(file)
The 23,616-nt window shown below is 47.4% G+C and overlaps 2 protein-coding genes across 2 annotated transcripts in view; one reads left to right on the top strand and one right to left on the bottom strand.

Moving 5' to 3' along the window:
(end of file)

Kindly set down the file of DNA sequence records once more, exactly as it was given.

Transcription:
The 23,616-nt window shown below is 47.4% G+C and overlaps 2 protein-coding genes across 2 annotated transcripts in view; one reads left to right on the top strand and one right to left on the bottom strand.

Moving 5' to 3' along the window: